Today I'm participating in a program called the International @SpaceApps Women in Data Bootcamp. I'm presenting a brief talk highlighting the way that my personal discovery of NASA's image data archives shaped my path into public communication about science, and briefly showcasing three other women who do amazing work with public image data.
Curiosity has driven onward from Namib dune across a highstanding unit of rock called the Naukluft Plateau. Despite some frustrating sols lost to a short circuit in the RTG and DSN troubles, the rover has made progress, and performed lots of 3D imaging of weirdly wind-eroded rocks.
Ever wanted to stand on Mars and watch a sunset? Unfortunately for many of us, it will never be something that we get to experience in person. But thanks to our robotic emissaries on Mars, and some careful processing of images from NASA's Planetary Data System, we can get a sense of what it’s like.
Image processing enthusiast Ian Regan produced a pretty view of Titan's lake-filled north pole, now visible to Cassini's cameras in the summer sun.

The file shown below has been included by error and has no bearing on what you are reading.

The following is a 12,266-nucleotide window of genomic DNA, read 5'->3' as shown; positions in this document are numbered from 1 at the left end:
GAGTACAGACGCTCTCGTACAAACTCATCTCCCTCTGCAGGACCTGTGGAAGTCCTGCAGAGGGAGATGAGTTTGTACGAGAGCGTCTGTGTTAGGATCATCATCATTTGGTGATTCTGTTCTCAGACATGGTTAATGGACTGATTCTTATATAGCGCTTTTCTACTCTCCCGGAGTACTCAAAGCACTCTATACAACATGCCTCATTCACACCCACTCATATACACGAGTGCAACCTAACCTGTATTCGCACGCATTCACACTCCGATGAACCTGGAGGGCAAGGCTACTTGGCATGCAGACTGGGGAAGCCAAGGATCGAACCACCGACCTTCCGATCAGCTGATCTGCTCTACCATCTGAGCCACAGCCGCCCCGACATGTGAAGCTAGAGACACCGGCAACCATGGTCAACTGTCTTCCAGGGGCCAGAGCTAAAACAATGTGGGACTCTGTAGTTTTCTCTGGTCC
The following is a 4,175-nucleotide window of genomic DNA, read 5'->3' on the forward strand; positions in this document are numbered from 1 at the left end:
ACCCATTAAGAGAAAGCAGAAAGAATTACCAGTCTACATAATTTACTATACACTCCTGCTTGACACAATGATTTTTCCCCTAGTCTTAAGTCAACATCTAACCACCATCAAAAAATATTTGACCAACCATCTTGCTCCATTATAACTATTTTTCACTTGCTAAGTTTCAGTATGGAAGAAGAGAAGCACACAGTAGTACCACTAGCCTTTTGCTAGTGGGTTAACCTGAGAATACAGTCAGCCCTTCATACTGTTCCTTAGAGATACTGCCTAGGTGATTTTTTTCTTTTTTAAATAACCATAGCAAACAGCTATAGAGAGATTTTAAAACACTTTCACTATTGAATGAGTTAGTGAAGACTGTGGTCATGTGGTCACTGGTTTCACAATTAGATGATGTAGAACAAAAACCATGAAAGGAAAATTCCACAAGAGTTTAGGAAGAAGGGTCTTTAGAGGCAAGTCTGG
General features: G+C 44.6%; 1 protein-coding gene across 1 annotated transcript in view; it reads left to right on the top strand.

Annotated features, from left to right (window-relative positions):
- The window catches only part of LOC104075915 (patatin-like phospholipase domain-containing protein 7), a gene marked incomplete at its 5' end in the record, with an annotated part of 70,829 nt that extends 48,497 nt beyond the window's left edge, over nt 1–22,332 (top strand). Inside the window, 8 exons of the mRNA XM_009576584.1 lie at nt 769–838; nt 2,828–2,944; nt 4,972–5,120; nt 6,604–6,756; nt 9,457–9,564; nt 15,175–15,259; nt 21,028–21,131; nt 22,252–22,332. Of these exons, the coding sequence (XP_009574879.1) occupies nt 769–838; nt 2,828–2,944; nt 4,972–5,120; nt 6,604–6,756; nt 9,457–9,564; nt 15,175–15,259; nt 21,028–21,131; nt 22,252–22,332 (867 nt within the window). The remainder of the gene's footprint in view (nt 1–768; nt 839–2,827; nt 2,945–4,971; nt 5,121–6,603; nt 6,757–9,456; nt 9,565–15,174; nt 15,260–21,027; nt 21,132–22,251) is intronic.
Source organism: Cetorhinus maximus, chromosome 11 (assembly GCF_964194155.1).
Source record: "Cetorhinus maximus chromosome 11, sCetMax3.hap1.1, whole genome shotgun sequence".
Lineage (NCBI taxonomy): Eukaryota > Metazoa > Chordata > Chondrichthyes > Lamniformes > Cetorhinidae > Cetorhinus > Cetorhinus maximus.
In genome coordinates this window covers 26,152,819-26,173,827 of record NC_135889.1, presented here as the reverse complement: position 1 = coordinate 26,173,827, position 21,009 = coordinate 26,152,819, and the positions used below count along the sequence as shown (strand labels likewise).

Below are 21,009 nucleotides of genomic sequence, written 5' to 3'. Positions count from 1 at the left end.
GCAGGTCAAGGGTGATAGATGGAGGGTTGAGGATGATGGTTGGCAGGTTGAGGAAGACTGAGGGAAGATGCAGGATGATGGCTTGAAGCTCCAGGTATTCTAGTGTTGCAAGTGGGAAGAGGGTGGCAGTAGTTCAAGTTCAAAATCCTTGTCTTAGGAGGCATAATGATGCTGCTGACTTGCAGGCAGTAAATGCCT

Posted by Emily Lakdawalla on 2016/02/16 01:30 CST
Recently, space image processing enthusiast Thomas Appéré noticed that Curiosity had taken five photos of exactly the same spot on the rim of Gale crater, identical but for being taken at different times of day. That spot was due north of the rover, so the rising and lowering Sun illuminates the rounded hummocks of the crater rim differently from early morning to early afternoon.
January 24 was the 30th anniversary of the Voyager flyby of Uranus. Uranian moons have been on my mind ever since New Horizons sent us close-up images of Charon. On the occasion of the anniversary, Ted Stryk produced latest-and-greatest versions of the Voyager views of these worlds.
Here, for the first time in a format easily accessible to the public, are hundreds and hundreds of science-quality images from the Chang'e 3 lander and Yutu rover.
In a remarkable and wholly unexpected gift to Curiosity fans, the rover has just taken the first-ever color Mastcam self-portrait from Mars.
Finally! It has been a long wait, but so worth it: the Rosetta OSIRIS science camera team has delivered the first pile of data from the rendezvous with comet 67P to ESA's Planetary Science Archive. I have spent a good chunk of the last three days playing with the data, and it's spectacular.
I have a newly updated scale comparison graphic to share: all the round worlds in the solar system smaller than 10,000 kilometers in diameter, now with added Pluto, Charon, and Ceres.
A few days ago, Dawn officially released the first big pile of data from the Ceres mission phase. Thanks to the public release, I can show you color global portraits of Ceres.
Last Friday the Internet received its first post-encounter pile of goodies from the New Horizons flyby of the Pluto system.